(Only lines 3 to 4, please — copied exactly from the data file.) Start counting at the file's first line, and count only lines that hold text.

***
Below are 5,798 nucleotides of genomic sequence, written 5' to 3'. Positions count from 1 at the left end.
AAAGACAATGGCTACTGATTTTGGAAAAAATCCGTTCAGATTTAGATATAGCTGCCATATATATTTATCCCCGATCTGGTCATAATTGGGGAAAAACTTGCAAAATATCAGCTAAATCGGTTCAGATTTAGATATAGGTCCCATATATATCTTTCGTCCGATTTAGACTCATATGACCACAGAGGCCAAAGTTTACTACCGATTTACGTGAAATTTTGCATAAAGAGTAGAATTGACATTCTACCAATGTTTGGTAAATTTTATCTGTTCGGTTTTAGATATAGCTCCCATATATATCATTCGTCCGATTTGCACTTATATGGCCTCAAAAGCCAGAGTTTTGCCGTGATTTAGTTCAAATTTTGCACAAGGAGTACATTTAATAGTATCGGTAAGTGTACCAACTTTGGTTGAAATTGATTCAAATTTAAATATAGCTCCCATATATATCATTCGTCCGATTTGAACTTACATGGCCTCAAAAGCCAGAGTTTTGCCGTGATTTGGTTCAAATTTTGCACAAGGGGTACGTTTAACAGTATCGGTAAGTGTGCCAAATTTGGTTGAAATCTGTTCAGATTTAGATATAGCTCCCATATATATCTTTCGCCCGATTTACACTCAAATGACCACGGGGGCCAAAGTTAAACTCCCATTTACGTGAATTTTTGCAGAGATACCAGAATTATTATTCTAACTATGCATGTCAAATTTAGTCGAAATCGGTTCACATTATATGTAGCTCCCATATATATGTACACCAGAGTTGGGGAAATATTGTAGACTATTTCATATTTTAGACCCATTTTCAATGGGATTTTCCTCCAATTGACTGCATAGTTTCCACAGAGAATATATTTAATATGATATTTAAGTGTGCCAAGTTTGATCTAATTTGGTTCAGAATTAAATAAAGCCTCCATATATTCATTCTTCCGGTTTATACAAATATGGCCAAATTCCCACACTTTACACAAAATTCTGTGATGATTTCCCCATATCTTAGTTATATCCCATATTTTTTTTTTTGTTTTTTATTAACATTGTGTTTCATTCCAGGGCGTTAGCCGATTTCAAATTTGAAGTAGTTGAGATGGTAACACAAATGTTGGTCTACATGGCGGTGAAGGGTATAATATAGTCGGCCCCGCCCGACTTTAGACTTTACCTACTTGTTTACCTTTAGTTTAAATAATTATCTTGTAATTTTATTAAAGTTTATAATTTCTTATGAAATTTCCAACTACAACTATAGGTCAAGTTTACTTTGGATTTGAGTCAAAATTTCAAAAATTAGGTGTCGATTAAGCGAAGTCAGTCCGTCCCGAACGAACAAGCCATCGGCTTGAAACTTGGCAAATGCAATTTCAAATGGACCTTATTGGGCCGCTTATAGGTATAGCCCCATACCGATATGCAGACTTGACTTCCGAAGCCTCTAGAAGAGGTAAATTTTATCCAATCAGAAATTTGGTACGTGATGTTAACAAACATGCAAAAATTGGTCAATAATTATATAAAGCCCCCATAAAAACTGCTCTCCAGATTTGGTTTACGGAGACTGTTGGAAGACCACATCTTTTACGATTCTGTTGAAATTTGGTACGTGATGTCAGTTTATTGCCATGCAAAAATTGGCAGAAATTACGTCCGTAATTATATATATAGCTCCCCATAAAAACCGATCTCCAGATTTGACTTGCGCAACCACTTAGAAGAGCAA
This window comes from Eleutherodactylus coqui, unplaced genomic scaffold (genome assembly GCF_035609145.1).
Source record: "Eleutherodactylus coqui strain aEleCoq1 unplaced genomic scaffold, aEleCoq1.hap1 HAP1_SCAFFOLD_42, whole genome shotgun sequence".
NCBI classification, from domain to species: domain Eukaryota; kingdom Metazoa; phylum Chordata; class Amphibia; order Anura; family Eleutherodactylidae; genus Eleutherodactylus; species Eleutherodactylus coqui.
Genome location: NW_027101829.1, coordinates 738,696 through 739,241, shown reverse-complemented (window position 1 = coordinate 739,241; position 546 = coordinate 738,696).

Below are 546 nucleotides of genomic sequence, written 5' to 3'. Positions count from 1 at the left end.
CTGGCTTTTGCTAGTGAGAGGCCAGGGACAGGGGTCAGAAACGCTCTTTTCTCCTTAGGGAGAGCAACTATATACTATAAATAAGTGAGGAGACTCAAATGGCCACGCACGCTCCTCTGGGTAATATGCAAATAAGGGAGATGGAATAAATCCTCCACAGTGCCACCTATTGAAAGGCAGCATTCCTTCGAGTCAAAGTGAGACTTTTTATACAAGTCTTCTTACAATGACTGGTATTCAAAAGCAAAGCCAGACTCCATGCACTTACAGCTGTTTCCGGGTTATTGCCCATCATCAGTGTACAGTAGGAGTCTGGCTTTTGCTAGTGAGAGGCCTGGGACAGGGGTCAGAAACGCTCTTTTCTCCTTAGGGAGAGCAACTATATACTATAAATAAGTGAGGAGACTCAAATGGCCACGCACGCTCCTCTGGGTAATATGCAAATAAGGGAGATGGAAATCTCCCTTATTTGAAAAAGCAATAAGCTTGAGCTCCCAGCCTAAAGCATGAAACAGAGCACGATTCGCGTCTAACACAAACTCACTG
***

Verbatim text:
This window comes from Eleutherodactylus coqui, unplaced genomic scaffold (genome assembly GCF_035609145.1).
Source record: "Eleutherodactylus coqui strain aEleCoq1 unplaced genomic scaffold, aEleCoq1.hap1 HAP1_SCAFFOLD_42, whole genome shotgun sequence".